Finally, Sockeye also supports the use of adding target prefix and target prefix factors to the translation during inference. In the same spirit to the example above, let us assume a multilingual translation model trained with a target prefix 2XX (this time the prefix is added to the target sentence instead of the source sentence). During inference this target prefix can be specified with JSON format as follows:

{ "text": "The boy ate the waff@@ le .", "target_prefix": "2XX"}

This forces the decoder to generate 2XX as its first target token (i.e. the one right after the <bos> token).

If your model was trained with target factors, every target translation token aligns with one or more corresponding target factor tokens (depending of the number of target factors of the model). During inference, you can add target prefix factors to the translation with JSON format, e.g.:

{ "text": "The boy ate the waff@@ le .", "target_prefix_factors": ["O"]}

Here, the decoder is forced to generate a translation and its corresponding target factors so that the first target token aligns with factor O as its target factor.

Note that you can also add both target prefix and target prefix factors with different length, e.g.,:

{ "text": "The boy ate the waff@@ le .", "target_prefix": "2XX", "target_prefix_factors": ["O O E"]}

With this example, 2XX is the force-decoded first target token of the translation. This token also aligns with factor O its corresponding target factor. Moreover, the next two target tokens after 2XX align with O E as their corresponding target factors.

Note that if an input is very long, Sockeye chunks the text and translates each chunk separately. By default, target prefix and target prefix factors are added to all chunks in that case. Alternatively, you can set use_target_prefix_all_chunks to false to add them only to the first chunk, e.g.,:

{ "text": "The boy ate the waff@@ le .", "target_prefix": "2XX", "target_prefix_factors": ["O"], "use_target_prefix_all_chunks": false}

Note also that the translation output includes the target prefix as its first string by default. Alternatively, you can remove the target prefix from the translation output by setting keep_target_prefix to false, e.g.,:

{ "text": "The boy ate the waff@@ le .", "target_prefix": "2XX", "keep_target_prefix": false}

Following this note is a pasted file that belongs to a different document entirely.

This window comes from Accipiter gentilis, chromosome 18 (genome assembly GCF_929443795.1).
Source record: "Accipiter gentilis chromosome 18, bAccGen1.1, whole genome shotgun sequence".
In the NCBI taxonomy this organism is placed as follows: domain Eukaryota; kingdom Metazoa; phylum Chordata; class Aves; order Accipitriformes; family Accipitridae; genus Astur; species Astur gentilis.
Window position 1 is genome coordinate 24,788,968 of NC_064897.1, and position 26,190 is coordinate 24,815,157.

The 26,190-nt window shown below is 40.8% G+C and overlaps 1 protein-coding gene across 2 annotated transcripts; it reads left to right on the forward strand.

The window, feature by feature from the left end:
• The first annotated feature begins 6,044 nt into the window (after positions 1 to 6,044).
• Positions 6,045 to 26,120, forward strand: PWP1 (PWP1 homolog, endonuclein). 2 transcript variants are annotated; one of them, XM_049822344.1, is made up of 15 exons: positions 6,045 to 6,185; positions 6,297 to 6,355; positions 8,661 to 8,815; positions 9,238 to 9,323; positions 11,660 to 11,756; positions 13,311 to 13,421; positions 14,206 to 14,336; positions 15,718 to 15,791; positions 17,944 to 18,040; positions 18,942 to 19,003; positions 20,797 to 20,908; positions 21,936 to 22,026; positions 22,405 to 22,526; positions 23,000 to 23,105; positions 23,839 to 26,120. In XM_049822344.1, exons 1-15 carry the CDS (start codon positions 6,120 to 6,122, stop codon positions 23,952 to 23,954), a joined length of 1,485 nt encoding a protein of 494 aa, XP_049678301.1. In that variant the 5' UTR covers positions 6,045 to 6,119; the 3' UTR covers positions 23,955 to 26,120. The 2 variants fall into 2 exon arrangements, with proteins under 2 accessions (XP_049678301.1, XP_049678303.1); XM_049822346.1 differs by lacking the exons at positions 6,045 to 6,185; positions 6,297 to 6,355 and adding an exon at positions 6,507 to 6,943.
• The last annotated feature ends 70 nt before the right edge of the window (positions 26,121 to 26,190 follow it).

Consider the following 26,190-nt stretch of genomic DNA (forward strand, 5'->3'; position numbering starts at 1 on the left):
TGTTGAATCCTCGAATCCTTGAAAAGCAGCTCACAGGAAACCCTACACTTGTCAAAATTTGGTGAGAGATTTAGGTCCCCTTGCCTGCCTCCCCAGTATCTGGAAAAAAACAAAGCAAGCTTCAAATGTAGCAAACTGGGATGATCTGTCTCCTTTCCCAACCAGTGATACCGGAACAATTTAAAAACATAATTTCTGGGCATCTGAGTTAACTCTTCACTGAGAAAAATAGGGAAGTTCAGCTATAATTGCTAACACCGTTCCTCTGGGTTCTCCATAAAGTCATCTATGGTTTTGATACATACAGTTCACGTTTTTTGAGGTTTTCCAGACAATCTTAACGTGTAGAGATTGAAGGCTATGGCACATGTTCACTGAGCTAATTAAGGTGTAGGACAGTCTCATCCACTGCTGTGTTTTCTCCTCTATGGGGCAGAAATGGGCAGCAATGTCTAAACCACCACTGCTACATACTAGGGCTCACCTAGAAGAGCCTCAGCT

N-best translations

Sockeye can return the n best hypotheses per input (nbest lists). Such nbest lists can for example be used in reranking (python -m sockeye.rerank).

When --nbest-size > 1, each line in the output of translate will contain the following JSON object:

{"alignments": [<1st alignment>, <2nd alignment>, ...], "scores": [<1st score>, <2nd score>, ...], "translations": ["<1st hypothesis>", "<2nd hypothesis>", ...]}

Note that --nbest-size must be smaller or equal to --beam-size and --beam-search-stop must be set to all.

Decoding with brevity penalty

To nudge Sockeye towards longer translations, you can enable a penalty for short translations by setting --brevity-penalty-type to learned or constant. With the former setting, provided the training was done with --length-task, Sockeye will predict the reference length individually for each sentence and use it to calculate the (logarithmic) brevity penalty weight * min(0.0, 1 - |ref|/|hyp|) that will be subtracted from the scores to reward longer sentences. The latter setting, by default, will use a constant length ratio for all sentences that was estimated on the training data. The value of the constant can be changed with --brevity-penalty-constant-length-ratio.


Instead of filling the beam with the best items at each step of the decoder, Sockeye can sample from the target distributions of each hypothesis using --sample [N]. If the optional parameter N is specified, the sampling will be limited to the top N vocabulary items. If --sample is used without an integer, the default N = 0 applies. N = 0 means to sample from the full distribution over all target vocabulary items. Limiting N to a value that is much smaller than the target vocabulary size (say, 5%) can lead to much more sensible samples. Likewise, you can use --softmax-temperature T to make the target distributions more peaked (T < 1.0) or smoother (T > 1.0).

You can use this with --nbest-size to output multiple samples for each input. However, note that since each beam item is sampled independently, there is no guarantee that sampled items will be unique. Also note that the samples in an nbest list will be sorted according to model scores.